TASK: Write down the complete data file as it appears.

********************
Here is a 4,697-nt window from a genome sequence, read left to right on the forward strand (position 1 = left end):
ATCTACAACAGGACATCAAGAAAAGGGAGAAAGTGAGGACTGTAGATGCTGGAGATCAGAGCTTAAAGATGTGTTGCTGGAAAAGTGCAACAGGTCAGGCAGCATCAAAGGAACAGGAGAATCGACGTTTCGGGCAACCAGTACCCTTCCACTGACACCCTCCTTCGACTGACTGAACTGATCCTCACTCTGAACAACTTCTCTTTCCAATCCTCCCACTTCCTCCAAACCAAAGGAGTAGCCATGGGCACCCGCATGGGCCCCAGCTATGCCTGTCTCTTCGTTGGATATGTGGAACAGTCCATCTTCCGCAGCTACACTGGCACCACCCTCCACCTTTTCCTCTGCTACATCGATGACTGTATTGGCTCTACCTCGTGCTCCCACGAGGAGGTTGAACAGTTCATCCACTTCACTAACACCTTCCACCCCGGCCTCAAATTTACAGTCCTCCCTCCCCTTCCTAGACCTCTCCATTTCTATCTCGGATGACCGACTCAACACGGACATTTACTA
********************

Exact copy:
Here is a 4,697-nt window from a genome sequence, read left to right on the forward strand (position 1 = left end):
ATCTACAACAGGACATCAAGAAAAGGGAGAAAGTGAGGACTGTAGATGCTGGAGATCAGAGCTTAAAGATGTGTTGCTGGAAAAGTGCAACAGGTCAGGCAGCATCAAAGGAACAGGAGAATCGACGTTTCGGGCAACCAGTACCCTTCCACTGACACCCTCCTTCGACTGACTGAACTGATCCTCACTCTGAACAACTTCTCTTTCCAATCCTCCCACTTCCTCCAAACCAAAGGAGTAGCCATGGGCACCCGCATGGGCCCCAGCTATGCCTGTCTCTTCGTTGGATATGTGGAACAGTCCATCTTCCGCAGCTACACTGGCACCACCCTCCACCTTTTCCTCTGCTACATCGATGACTGTATTGGCTCTACCTCGTGCTCCCACGAGGAGGTTGAACAGTTCATCCACTTCACTAACACCTTCCACCCCGGCCTCAAATTTACAGTCCTCCCTCCCCTTCCTAGACCTCTCCATTTCTATCTCGGATGACCGACTCAACACGGACATTTACTA